Rather, previous investigations have been largely restricted to endpoint susceptibility determinations in dispersed, pure cultures or have inferred effects from individuals with defined HDP deficiencies (Dale & Fredericks, 2005). The aim of the current investigation therefore was to evaluate the effect of representatives of the four classes of HDPs (HNP 1, HNP 2, hβD 1, hβD 2, hβD 3, His 5, His 8 and LL37), selected on the basis their in situ predominance, using a previously validated in vitro plaque ecosystem (Ledder & McBain, 2011). Since nascent plaque communities are arguably the dominant mode of bacterial growth in the mouth (Marsh & Martin, 1999) and
are more amenable to compositional modification than mature plaques (Pham Erlotinib in vivo et al.,
2006; Madhwani & McBain, 2011), salivary ecosystems were developed upon hydroxyapatite surfaces in the presence of various peptides. These were applied singly and in various combinations, and effects on consortial composition and bacterial aggregation, which is reportedly an important process in plaque development (Kolenbrander et al., 1989; Palmer et al., 2004), were assessed. Chemicals and formulated bacteriological media were obtained from Sigma (Dorset, UK) and Oxoid (Basingstoke, UK), respectively. Hydoxyapatite discs used for the establishment of in vitro plaques were obtained from Clarkson Chromatography Inc. (Philadelphia, PA). This was used to support oral bacteria in nutritional PS-341 mouse conditions similar to human saliva. Composition was as follows (g L−1 in distilled water): mucin (porcine type II), 2.5; tryptone, 2.0; bacteriological peptone, 2.0; yeast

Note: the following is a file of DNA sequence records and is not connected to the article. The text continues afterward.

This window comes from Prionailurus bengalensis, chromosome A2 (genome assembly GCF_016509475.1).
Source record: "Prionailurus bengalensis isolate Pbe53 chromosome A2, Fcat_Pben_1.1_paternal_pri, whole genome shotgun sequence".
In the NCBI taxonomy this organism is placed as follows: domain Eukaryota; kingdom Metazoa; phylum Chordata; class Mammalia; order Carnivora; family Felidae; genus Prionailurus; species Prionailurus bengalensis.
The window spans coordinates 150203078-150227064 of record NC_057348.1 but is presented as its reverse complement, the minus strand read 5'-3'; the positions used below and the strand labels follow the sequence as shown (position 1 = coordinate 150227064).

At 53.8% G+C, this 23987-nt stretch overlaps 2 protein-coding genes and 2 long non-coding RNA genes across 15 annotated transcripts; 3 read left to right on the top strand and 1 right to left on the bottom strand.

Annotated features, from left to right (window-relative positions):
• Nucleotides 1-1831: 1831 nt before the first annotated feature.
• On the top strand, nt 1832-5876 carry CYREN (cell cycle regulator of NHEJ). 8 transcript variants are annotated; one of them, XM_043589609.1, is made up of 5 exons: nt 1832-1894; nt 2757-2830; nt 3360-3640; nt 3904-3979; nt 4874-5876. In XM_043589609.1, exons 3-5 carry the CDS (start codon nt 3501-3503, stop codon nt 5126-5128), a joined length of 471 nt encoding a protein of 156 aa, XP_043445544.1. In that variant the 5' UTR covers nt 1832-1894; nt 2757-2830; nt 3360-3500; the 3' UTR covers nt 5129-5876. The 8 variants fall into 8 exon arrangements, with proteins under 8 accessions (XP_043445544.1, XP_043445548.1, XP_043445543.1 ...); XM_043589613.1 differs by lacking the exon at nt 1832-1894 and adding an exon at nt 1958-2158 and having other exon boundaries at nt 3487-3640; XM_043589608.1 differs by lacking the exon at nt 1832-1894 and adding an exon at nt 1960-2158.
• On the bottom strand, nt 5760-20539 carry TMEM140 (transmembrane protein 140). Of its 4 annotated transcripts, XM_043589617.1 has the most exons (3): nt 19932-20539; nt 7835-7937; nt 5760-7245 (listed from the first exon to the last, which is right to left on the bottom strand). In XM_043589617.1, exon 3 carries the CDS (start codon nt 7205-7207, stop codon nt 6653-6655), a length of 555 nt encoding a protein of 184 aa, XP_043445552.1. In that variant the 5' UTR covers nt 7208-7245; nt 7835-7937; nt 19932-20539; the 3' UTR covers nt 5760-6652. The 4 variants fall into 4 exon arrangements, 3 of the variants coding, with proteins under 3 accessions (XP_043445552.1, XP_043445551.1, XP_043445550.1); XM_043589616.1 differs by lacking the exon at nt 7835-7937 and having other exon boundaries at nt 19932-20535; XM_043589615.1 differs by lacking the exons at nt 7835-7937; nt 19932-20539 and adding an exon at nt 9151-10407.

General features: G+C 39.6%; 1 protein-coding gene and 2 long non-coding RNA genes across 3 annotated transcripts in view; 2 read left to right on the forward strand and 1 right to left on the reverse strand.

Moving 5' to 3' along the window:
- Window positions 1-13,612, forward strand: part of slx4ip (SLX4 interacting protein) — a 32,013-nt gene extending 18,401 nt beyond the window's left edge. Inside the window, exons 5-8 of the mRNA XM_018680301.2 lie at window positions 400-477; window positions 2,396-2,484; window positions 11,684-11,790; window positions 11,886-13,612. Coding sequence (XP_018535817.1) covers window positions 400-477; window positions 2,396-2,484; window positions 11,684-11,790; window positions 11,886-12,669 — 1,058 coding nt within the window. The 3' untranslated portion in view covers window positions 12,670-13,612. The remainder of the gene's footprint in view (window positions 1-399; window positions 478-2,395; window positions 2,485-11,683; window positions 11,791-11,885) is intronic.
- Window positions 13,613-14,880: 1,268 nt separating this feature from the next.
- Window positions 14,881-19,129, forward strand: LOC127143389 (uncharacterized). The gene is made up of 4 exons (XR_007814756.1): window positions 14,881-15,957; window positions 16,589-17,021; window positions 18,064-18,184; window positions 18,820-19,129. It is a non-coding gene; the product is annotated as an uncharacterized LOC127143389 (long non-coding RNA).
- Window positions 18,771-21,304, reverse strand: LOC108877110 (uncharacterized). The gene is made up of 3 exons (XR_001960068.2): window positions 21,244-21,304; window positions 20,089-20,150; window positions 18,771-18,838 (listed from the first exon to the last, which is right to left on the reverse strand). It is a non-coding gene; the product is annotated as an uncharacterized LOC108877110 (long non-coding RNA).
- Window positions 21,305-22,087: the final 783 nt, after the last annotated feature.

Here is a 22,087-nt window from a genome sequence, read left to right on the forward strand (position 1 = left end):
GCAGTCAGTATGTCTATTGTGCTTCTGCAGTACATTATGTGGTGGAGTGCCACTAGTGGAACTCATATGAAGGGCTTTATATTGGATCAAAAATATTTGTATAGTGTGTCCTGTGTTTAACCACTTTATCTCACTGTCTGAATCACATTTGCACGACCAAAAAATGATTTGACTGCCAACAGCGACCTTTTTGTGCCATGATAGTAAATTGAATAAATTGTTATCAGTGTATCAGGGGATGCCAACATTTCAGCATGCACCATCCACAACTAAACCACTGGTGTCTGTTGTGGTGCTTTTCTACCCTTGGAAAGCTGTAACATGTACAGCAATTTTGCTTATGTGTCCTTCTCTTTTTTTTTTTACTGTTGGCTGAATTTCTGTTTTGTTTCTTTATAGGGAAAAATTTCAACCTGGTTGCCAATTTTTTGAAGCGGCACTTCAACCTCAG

extract, 1.0; NaCl, 0.35; KCl, 0.2; CaCl2 0.2; cysteine hydrochloride, 0.1; haemin, 0.001; Vitamin K1, 0.0002 (McBain et al., 2003). These were set up using 2-mm (diameter) hydroxyapatite discs. Double-strength of artificial saliva (100 μL) supplemented with 0.4% sucrose was added to each well of a 96-well microtitre plate. Physiological saline or a double-strength salivary HDP in saline (concentrations detailed in Table 1; 100 μL) was added to each well. Presterilized hydroxyapatite discs were transferred aseptically to each well of the plate which was then mounted on an orbital shaker (144 oscillations min−1) for 1 h to allow conditioning of the discs. For inoculation, unstimulated saliva samples (c. 5 mL) were obtained by expectoration from a healthy human donor who had no extant periodontal disease and who had not used antibiotics for at least 1 year. The transfer of endogenous HDPs from the salivary inoculum to the growing cultures was minimized by centrifugation (2 mL) at 13 000 g for 5 min. and resuspension in physiological saline (200 μL). This resuspended pellet (10 μL per well) was then used to inoculate the HDMs.